WUNC reporter and AHCJ member Rose Hoban put together a story about uneven disclosure of H1N1 deaths by public health officials and the possible benefits and risks of providing more information. In the end, Hoban reported, it comes down to balancing individual privacy and the public interest.
On the official side, Hoban spoke to Megan Davies, M.D., North Carolina’s epidemiologist, who referred to the lack of a “compelling public health need” to provide H1N1 death data on a county-by-county level, pointing out that in many areas it would be easy for locals to take that information, match it with recent death records and come up with the name of the infected person. Davies said that, in cases like that, she fears the infected person’s family would be stigmatized.
“The fear of contagion’s a really primitive thing that comes up in people,” Davies said.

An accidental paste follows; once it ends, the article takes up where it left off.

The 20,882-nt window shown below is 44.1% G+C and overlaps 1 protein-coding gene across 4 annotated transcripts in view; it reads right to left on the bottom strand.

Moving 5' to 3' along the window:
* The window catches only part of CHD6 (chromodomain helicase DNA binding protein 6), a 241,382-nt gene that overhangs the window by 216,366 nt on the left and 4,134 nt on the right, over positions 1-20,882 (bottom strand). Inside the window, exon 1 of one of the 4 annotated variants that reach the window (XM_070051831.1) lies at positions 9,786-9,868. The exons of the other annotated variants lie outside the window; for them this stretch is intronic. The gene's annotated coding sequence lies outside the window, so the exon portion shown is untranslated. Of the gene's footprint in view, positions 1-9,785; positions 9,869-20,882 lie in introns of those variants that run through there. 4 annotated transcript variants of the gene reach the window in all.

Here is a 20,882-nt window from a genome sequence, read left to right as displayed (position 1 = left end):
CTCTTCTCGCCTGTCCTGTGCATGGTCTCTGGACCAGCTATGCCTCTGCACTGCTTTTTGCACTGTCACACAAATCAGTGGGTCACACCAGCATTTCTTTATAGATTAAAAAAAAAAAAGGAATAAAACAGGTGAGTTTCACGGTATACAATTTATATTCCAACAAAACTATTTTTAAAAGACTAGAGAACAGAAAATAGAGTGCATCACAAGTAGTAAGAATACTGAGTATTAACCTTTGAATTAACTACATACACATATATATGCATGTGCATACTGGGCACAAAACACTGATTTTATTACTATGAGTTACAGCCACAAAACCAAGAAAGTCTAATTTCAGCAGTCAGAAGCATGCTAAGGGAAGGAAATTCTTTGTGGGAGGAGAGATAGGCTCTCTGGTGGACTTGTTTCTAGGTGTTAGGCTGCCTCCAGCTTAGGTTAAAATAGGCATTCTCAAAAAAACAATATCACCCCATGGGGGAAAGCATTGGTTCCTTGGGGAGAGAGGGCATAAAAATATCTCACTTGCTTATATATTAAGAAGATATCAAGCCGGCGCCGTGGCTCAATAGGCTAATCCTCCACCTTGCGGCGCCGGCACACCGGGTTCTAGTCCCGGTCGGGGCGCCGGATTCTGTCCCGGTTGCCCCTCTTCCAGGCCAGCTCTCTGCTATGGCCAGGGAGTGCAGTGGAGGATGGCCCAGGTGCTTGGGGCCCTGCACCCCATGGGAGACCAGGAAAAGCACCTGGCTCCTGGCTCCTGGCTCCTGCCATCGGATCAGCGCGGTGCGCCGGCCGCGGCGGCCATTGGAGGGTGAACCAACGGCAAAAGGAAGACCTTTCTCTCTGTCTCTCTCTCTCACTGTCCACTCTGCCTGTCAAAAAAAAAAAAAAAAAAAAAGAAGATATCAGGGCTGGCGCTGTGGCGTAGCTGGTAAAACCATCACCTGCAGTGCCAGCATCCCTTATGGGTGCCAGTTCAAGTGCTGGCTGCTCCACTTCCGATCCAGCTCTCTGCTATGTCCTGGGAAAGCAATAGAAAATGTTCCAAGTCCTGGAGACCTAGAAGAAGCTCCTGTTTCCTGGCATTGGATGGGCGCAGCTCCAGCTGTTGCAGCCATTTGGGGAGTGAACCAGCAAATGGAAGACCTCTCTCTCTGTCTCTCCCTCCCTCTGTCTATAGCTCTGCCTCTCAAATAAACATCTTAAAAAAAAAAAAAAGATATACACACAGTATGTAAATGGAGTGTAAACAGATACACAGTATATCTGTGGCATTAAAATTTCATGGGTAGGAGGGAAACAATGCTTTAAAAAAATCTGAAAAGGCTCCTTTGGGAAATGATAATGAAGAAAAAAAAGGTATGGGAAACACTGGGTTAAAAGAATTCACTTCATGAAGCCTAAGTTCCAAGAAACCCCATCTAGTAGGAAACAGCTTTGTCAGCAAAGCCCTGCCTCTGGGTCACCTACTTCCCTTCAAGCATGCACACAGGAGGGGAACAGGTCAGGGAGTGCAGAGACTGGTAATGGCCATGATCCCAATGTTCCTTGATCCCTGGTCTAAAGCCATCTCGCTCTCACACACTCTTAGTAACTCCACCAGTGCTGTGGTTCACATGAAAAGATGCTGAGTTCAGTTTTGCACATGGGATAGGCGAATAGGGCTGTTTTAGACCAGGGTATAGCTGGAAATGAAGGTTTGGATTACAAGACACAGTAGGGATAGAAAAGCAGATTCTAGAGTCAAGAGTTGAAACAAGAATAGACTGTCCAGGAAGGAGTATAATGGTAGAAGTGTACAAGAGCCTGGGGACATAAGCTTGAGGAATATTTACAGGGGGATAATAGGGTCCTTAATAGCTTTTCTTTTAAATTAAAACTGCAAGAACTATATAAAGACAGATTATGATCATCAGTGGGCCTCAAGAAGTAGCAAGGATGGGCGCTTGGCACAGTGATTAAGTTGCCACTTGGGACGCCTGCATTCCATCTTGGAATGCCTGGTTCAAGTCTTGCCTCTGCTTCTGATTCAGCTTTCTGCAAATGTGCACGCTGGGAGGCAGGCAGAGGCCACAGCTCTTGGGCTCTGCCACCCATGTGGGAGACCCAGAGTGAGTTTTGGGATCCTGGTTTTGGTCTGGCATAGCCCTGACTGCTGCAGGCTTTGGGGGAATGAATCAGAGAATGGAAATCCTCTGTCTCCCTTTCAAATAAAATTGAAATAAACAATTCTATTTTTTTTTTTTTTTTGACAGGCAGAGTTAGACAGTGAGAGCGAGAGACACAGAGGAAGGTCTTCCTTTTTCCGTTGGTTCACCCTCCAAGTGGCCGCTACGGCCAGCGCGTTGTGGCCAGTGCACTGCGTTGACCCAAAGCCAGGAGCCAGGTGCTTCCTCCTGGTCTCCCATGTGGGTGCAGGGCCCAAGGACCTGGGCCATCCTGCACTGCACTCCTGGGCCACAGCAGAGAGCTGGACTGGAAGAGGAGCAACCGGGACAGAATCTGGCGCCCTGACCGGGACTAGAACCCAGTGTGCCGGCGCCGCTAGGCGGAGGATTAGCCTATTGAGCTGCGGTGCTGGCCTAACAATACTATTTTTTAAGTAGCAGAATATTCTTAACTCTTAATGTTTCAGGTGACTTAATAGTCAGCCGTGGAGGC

Additionally, Hoban says, officials are bound by medical ethics, state laws and federal health privacy regulations (which, she notes, generally don’t cover people who are already dead).
For another perspective, Hoban spoke with AHCJ board member Felice Freyer of The Providence Journal. Freyer discussed AHCJ’s report that disclosure had been uneven across the country, and said that officials should share information unless there’s a compelling reason not to.
“Public health officials can’t do their job if they don’t have the trust of the public and no-ones going to trust them if they hide information for no reason,” Freyer said.
Former CDC lead legal counsel Gene Matthews agreed, noting that “Too little information can be a bigger headache than too much.” According to Matthews, this problem has been exacerbated by the Internet where, “If the public health officials don’t provide enough information, the outsiders will simply make it up.”